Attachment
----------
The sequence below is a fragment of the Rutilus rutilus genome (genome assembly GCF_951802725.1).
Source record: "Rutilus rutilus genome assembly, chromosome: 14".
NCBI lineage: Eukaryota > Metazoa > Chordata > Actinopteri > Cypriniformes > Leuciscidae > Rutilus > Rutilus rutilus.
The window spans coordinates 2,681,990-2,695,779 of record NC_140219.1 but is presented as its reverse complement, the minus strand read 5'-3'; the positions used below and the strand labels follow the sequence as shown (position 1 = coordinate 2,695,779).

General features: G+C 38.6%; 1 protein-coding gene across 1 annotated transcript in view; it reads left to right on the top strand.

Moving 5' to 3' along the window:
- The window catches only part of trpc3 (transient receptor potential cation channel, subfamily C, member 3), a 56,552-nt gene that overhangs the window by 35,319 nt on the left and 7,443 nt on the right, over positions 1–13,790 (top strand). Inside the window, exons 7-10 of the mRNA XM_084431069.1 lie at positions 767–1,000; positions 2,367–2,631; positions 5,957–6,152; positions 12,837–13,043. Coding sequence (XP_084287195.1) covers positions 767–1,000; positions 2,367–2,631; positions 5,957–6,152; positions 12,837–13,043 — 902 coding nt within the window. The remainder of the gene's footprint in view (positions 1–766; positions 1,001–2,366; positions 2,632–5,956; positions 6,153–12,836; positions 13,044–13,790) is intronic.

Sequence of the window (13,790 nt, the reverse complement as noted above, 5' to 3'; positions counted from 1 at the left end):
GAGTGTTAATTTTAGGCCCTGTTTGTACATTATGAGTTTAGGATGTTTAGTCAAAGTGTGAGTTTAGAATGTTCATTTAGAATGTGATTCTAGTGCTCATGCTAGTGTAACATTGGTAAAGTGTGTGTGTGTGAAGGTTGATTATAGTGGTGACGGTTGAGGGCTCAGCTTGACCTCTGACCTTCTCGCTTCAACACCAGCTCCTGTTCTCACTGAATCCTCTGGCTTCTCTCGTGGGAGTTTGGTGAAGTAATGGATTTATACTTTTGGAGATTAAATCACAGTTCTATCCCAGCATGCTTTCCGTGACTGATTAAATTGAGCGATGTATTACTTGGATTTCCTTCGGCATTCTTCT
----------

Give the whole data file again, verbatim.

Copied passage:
The sequence below is a fragment of the Rutilus rutilus genome (genome assembly GCF_951802725.1).
Source record: "Rutilus rutilus genome assembly, chromosome: 14".
NCBI lineage: Eukaryota > Metazoa > Chordata > Actinopteri > Cypriniformes > Leuciscidae > Rutilus > Rutilus rutilus.
The window spans coordinates 2,681,990-2,695,779 of record NC_140219.1 but is presented as its reverse complement, the minus strand read 5'-3'; the positions used below and the strand labels follow the sequence as shown (position 1 = coordinate 2,695,779).

General features: G+C 38.6%; 1 protein-coding gene across 1 annotated transcript in view; it reads left to right on the top strand.

Moving 5' to 3' along the window:
- The window catches only part of trpc3 (transient receptor potential cation channel, subfamily C, member 3), a 56,552-nt gene that overhangs the window by 35,319 nt on the left and 7,443 nt on the right, over positions 1–13,790 (top strand). Inside the window, exons 7-10 of the mRNA XM_084431069.1 lie at positions 767–1,000; positions 2,367–2,631; positions 5,957–6,152; positions 12,837–13,043. Coding sequence (XP_084287195.1) covers positions 767–1,000; positions 2,367–2,631; positions 5,957–6,152; positions 12,837–13,043 — 902 coding nt within the window. The remainder of the gene's footprint in view (positions 1–766; positions 1,001–2,366; positions 2,632–5,956; positions 6,153–12,836; positions 13,044–13,790) is intronic.

Sequence of the window (13,790 nt, the reverse complement as noted above, 5' to 3'; positions counted from 1 at the left end):
GAGTGTTAATTTTAGGCCCTGTTTGTACATTATGAGTTTAGGATGTTTAGTCAAAGTGTGAGTTTAGAATGTTCATTTAGAATGTGATTCTAGTGCTCATGCTAGTGTAACATTGGTAAAGTGTGTGTGTGTGAAGGTTGATTATAGTGGTGACGGTTGAGGGCTCAGCTTGACCTCTGACCTTCTCGCTTCAACACCAGCTCCTGTTCTCACTGAATCCTCTGGCTTCTCTCGTGGGAGTTTGGTGAAGTAATGGATTTATACTTTTGGAGATTAAATCACAGTTCTATCCCAGCATGCTTTCCGTGACTGATTAAATTGAGCGATGTATTACTTGGATTTCCTTCGGCATTCTTCT